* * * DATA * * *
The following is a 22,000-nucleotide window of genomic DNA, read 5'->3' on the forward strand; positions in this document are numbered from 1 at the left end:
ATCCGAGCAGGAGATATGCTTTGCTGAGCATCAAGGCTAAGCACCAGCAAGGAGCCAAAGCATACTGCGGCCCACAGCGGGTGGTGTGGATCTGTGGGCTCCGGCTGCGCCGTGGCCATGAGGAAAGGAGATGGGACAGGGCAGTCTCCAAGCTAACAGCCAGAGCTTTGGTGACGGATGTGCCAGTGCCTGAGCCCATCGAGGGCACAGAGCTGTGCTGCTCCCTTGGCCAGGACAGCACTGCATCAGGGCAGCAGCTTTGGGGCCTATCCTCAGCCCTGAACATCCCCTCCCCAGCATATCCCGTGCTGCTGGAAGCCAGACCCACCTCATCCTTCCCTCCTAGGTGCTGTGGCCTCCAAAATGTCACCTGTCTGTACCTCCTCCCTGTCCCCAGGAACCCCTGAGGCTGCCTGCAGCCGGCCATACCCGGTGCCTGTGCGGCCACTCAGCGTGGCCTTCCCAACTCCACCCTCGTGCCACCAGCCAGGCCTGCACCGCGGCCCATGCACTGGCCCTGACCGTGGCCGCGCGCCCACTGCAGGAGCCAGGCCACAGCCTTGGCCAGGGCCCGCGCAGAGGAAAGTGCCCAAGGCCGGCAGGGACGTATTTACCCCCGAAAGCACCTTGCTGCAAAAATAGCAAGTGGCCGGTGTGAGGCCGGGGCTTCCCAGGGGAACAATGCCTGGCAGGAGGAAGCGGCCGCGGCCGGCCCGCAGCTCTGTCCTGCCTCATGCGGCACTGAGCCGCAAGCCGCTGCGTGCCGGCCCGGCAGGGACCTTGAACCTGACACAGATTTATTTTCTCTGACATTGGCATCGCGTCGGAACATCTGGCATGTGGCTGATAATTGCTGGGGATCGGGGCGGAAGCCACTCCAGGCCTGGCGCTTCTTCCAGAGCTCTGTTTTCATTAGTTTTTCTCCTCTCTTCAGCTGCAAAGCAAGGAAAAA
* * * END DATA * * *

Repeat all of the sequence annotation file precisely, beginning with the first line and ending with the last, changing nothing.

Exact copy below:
The following is a 22,000-nucleotide window of genomic DNA, read 5'->3' on the forward strand; positions in this document are numbered from 1 at the left end:
ATCCGAGCAGGAGATATGCTTTGCTGAGCATCAAGGCTAAGCACCAGCAAGGAGCCAAAGCATACTGCGGCCCACAGCGGGTGGTGTGGATCTGTGGGCTCCGGCTGCGCCGTGGCCATGAGGAAAGGAGATGGGACAGGGCAGTCTCCAAGCTAACAGCCAGAGCTTTGGTGACGGATGTGCCAGTGCCTGAGCCCATCGAGGGCACAGAGCTGTGCTGCTCCCTTGGCCAGGACAGCACTGCATCAGGGCAGCAGCTTTGGGGCCTATCCTCAGCCCTGAACATCCCCTCCCCAGCATATCCCGTGCTGCTGGAAGCCAGACCCACCTCATCCTTCCCTCCTAGGTGCTGTGGCCTCCAAAATGTCACCTGTCTGTACCTCCTCCCTGTCCCCAGGAACCCCTGAGGCTGCCTGCAGCCGGCCATACCCGGTGCCTGTGCGGCCACTCAGCGTGGCCTTCCCAACTCCACCCTCGTGCCACCAGCCAGGCCTGCACCGCGGCCCATGCACTGGCCCTGACCGTGGCCGCGCGCCCACTGCAGGAGCCAGGCCACAGCCTTGGCCAGGGCCCGCGCAGAGGAAAGTGCCCAAGGCCGGCAGGGACGTATTTACCCCCGAAAGCACCTTGCTGCAAAAATAGCAAGTGGCCGGTGTGAGGCCGGGGCTTCCCAGGGGAACAATGCCTGGCAGGAGGAAGCGGCCGCGGCCGGCCCGCAGCTCTGTCCTGCCTCATGCGGCACTGAGCCGCAAGCCGCTGCGTGCCGGCCCGGCAGGGACCTTGAACCTGACACAGATTTATTTTCTCTGACATTGGCATCGCGTCGGAACATCTGGCATGTGGCTGATAATTGCTGGGGATCGGGGCGGAAGCCACTCCAGGCCTGGCGCTTCTTCCAGAGCTCTGTTTTCATTAGTTTTTCTCCTCTCTTCAGCTGCAAAGCAAGGAAAAA